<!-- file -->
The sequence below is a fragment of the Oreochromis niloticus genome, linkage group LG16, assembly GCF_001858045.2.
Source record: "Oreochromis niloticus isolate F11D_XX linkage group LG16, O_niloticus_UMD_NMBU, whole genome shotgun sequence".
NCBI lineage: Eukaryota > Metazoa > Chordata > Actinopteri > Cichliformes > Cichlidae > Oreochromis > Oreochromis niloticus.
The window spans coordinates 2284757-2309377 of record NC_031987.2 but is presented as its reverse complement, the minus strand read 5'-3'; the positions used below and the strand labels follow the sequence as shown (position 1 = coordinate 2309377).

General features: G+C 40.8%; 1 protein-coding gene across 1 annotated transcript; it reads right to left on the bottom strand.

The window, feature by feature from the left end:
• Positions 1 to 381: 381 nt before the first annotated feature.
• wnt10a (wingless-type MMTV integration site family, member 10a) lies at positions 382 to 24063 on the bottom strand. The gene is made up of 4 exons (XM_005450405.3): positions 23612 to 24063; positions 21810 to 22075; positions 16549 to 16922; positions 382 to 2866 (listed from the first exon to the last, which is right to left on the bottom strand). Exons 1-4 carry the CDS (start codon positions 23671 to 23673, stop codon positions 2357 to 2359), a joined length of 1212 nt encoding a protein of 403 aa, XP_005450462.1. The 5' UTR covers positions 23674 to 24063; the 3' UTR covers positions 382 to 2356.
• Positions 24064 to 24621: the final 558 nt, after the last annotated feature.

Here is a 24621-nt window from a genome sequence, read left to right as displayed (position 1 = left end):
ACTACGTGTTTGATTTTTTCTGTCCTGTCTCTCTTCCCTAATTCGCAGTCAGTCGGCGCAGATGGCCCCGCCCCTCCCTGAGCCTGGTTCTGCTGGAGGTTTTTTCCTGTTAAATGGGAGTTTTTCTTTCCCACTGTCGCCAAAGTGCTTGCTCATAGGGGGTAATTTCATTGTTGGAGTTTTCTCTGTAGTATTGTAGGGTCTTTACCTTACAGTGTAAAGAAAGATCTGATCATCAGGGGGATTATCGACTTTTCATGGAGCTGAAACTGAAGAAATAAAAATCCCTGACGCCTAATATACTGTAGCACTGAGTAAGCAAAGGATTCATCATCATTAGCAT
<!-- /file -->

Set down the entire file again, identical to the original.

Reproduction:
The sequence below is a fragment of the Oreochromis niloticus genome, linkage group LG16, assembly GCF_001858045.2.
Source record: "Oreochromis niloticus isolate F11D_XX linkage group LG16, O_niloticus_UMD_NMBU, whole genome shotgun sequence".
NCBI lineage: Eukaryota > Metazoa > Chordata > Actinopteri > Cichliformes > Cichlidae > Oreochromis > Oreochromis niloticus.
The window spans coordinates 2284757-2309377 of record NC_031987.2 but is presented as its reverse complement, the minus strand read 5'-3'; the positions used below and the strand labels follow the sequence as shown (position 1 = coordinate 2309377).

General features: G+C 40.8%; 1 protein-coding gene across 1 annotated transcript; it reads right to left on the bottom strand.

The window, feature by feature from the left end:
• Positions 1 to 381: 381 nt before the first annotated feature.
• wnt10a (wingless-type MMTV integration site family, member 10a) lies at positions 382 to 24063 on the bottom strand. The gene is made up of 4 exons (XM_005450405.3): positions 23612 to 24063; positions 21810 to 22075; positions 16549 to 16922; positions 382 to 2866 (listed from the first exon to the last, which is right to left on the bottom strand). Exons 1-4 carry the CDS (start codon positions 23671 to 23673, stop codon positions 2357 to 2359), a joined length of 1212 nt encoding a protein of 403 aa, XP_005450462.1. The 5' UTR covers positions 23674 to 24063; the 3' UTR covers positions 382 to 2356.
• Positions 24064 to 24621: the final 558 nt, after the last annotated feature.

Here is a 24621-nt window from a genome sequence, read left to right as displayed (position 1 = left end):
ACTACGTGTTTGATTTTTTCTGTCCTGTCTCTCTTCCCTAATTCGCAGTCAGTCGGCGCAGATGGCCCCGCCCCTCCCTGAGCCTGGTTCTGCTGGAGGTTTTTTCCTGTTAAATGGGAGTTTTTCTTTCCCACTGTCGCCAAAGTGCTTGCTCATAGGGGGTAATTTCATTGTTGGAGTTTTCTCTGTAGTATTGTAGGGTCTTTACCTTACAGTGTAAAGAAAGATCTGATCATCAGGGGGATTATCGACTTTTCATGGAGCTGAAACTGAAGAAATAAAAATCCCTGACGCCTAATATACTGTAGCACTGAGTAAGCAAAGGATTCATCATCATTAGCAT